Is this the new Google Pixel 5?

I remember around this exact time two years back, when it was nearly half a year left for Google’s event, and the leaks of the Pixel 3 could JUST NOT STOP coming. Images leaked out early, then some person was spotted using the Pixel 3 to click pictures outdoors, then one phone got accidentally left in a cab, and finally, an e-commerce site put the phone up on their online store before Google even launched the product. Now I would personally expect a company as large and powerful as Google to be a little less careless, which leads me to believe that the phone was intentionally leaked. Some tech reviewers believe this process helps blunt the force of bad press by spreading it out. If customers dislike the product’s design 5 months before the product launches, that’s enough time for them to hate it just a little less when the product actually DOES launch. It’s been two years since the Pixel 3, and it seems like Google’s slowly embracing and perfecting this strategy. Based on credible leaks from quite a few well-positioned and reputable people, this is probably what the Pixel 5 will look like.

The Pixel 5, based on rumors, comes with a design that’s almost like the 4, with the exception of that camera (which I’ll get to, obviously). Its front still has that slight forehead to accommodate the earpiece and front-facing camera, and the phone still has its colorful glass back, a USB-C port, and no headphone jack. A few articles on tech websites have delved deeper into the phone’s insides, and by far the most noteworthy difference between the Pixel 4 and Pixel 5, at least as far as its strategy is concerned, is that the Pixel 5 isn’t going to be Google’s top-of-the-line phone. It seems like the company is actually cutting back on tech specs to build a good, affordable, non-flagship phone. Whether that’s the result of our current economic climate, or whether Google had this strategy all along seems difficult to point out, but the Pixel 5 apparently will sport a Snapdragon 765G processor, which is Qualcomm’s second-best chip in its 2020 lineup. This effectively means Google’s pushing for a phone that’s greater than the sum of its parts. The company’s more than capable of making a great phone out of ordinary hardware – case in point its single-lens camera being able to perform portrait-mode photography. The Pixel 5 probably won’t be 2020’s best Android phone, but considering that it’s coming from Google, it should still be a pretty damn good phone.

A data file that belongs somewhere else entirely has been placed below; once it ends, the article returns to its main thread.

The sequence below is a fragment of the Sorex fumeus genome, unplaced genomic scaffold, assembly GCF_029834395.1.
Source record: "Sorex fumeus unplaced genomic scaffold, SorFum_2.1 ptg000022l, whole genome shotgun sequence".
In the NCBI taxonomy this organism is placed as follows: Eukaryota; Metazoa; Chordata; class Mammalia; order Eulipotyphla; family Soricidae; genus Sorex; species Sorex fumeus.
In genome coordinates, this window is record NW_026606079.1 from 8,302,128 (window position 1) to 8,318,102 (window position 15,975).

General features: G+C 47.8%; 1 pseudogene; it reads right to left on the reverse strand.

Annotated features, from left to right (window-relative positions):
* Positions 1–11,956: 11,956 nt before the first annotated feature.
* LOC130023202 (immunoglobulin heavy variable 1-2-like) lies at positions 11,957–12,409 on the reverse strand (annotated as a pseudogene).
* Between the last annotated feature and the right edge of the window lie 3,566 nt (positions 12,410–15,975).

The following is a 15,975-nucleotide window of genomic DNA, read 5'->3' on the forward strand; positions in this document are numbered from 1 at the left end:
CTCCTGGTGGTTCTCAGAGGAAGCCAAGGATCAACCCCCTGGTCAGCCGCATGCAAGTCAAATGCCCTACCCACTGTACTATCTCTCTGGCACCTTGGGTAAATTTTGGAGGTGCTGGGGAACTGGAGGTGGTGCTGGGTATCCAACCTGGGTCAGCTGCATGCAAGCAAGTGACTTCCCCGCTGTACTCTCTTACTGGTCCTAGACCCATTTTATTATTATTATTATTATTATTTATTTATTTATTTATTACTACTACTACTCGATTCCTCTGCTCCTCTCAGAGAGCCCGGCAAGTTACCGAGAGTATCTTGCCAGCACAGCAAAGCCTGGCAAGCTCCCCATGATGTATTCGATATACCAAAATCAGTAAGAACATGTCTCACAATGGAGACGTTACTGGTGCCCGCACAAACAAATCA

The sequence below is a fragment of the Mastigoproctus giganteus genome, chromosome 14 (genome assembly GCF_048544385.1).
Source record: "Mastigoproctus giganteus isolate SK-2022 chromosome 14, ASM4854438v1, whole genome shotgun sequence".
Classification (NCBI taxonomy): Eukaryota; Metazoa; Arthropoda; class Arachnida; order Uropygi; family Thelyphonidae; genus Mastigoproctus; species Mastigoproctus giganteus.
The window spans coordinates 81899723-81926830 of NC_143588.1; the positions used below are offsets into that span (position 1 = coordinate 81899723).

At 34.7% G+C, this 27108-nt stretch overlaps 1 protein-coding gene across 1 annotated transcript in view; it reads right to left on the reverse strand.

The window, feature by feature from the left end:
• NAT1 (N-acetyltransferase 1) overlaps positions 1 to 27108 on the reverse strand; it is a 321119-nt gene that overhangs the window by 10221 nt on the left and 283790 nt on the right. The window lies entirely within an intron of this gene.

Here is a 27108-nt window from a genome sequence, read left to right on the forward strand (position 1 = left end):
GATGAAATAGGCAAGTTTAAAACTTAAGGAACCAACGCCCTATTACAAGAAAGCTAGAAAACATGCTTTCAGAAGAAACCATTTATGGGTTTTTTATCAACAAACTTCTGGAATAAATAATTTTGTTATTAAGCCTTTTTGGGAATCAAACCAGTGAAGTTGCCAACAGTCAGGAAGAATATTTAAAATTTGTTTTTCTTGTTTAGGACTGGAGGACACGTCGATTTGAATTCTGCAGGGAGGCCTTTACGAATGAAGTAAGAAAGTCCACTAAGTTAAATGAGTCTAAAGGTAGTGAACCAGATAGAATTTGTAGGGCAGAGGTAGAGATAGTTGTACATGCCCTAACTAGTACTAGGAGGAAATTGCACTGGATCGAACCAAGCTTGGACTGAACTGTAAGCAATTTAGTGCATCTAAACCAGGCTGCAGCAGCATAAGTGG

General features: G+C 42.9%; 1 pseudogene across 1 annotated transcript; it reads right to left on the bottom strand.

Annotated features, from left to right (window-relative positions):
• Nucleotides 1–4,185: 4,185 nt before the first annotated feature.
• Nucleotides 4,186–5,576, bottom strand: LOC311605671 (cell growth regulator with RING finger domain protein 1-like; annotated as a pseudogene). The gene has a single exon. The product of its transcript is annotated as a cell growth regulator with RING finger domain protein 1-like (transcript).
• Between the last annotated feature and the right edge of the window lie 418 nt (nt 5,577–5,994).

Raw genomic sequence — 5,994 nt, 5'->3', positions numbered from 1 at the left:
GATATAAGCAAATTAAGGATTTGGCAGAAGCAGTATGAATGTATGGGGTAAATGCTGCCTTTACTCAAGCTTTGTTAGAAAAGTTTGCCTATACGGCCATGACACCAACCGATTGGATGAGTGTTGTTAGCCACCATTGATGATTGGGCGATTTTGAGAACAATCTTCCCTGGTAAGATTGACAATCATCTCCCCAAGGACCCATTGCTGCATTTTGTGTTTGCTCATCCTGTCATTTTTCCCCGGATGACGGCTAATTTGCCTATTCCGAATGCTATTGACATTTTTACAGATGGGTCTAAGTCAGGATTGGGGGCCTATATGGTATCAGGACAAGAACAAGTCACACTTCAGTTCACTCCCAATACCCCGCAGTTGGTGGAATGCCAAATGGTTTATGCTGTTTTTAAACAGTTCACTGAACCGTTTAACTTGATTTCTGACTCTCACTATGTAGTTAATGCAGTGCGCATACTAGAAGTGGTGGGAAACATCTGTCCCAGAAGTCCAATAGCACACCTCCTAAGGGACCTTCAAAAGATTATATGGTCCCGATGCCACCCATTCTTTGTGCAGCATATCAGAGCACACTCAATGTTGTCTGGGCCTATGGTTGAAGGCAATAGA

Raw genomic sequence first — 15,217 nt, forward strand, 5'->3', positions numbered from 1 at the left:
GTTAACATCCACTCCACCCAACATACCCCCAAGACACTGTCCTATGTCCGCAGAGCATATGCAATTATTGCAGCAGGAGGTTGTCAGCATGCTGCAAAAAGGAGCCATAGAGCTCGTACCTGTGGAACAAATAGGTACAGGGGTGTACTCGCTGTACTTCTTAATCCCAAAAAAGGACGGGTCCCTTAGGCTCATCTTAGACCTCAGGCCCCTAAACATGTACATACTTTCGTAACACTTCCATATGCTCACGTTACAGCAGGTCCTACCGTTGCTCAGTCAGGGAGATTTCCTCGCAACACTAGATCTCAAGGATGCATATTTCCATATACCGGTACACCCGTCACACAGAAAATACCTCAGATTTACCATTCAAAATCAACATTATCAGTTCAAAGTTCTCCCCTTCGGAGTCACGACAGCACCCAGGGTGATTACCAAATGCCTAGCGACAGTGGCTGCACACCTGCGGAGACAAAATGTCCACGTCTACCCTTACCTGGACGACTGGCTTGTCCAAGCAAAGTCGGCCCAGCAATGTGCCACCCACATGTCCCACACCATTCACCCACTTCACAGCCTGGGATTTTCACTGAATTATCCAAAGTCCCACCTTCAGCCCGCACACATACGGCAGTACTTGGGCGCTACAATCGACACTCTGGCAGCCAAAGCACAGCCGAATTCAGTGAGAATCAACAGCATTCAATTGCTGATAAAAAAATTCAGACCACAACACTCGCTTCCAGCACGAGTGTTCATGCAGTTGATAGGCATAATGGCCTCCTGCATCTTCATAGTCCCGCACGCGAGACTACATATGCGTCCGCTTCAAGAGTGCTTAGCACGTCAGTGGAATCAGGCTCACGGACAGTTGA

Which brings me to its unique design. The Pixel 5 may not be a top-tier device, but it’s really important for it to not look like a cheap phone. The strange U-shaped camera bump is, to put it a certain way, eye-catching, and reminds me of the Nexus 5… which was yet another phone that had an incredibly unique and iconic aesthetic. Call me sympathetic, but the Nexus 5 was also my first ever smartphone. That massive camera bump is a feature that you’ll probably love or hate. Believe it or not, I’m still undecided. I really want to hate on it, because it looks like a supermassive notch on the back of your phone, but at the same time I’m sort of liking it. The aesthetic aside, the camera is unique for Google also because it’s the first Pixel phone to sport three lenses. Details on the lenses seem scarce, but the 3-lens setup also comes with a flash as well as an extra component that some speculate to either be a time-of-flight sensor or a laser autofocus sensor. That’s all we really have on the Pixel 5. I’m not really banking on Google making any announcements right now, partially because the company’s working hard on its contact-tracing app, and also because this phone’s precursor, the Pixel 4A, hasn’t been announced yet. If I were you, I’d wait a bit though… going by Google’s track record, a teaser image should find its way on Twitter pretty soon!

Designer/Visualizer: Sarang Sheth

This Google Pixel concept has two front-facing cameras, but with zero notches and a sleek bezel.

Remember the Pixel 3 and its MASSIVE unibrow?? I do. Google makes some amazing phones, but boy, the Pixel 3 felt like their design team’s aesthetics department was on vacation. The 3 had LARGE bezels, and the 3XL was one of the most awkwardly notchy phones on the planet. I won’t even get into analyzing the Pixel 4 only because Google hardly sold any units of it… but aesthetically, it definitely solved the notch problem.

Meet the Pixel Vector, a smartphone concept that challenges the notion that phones need to have thick bezels, hole-punches, or notches to have front-facing cameras. The Pixel Vector cleverly uses the negative space between the phone and the screen’s corner to throw in not one, but two front-facing cameras. The phone’s sharp edges and display’s rounded corners provide the perfect triangular negative spacing for cameras, spacing them out too, so they can perform 3D scanning required for facial recognition. On the back, the Vector goes back to the basics of having a single-lens camera rather than the massive ‘box of donuts’ you’d see on the Pixel 4. Sticking to the tenents of aesthetics over engineering, but without compromising on the latter, the Pixel Vector manages to be a good phone that’s also good looking. What do you think?

Designer: Ferdinand Aichriedler

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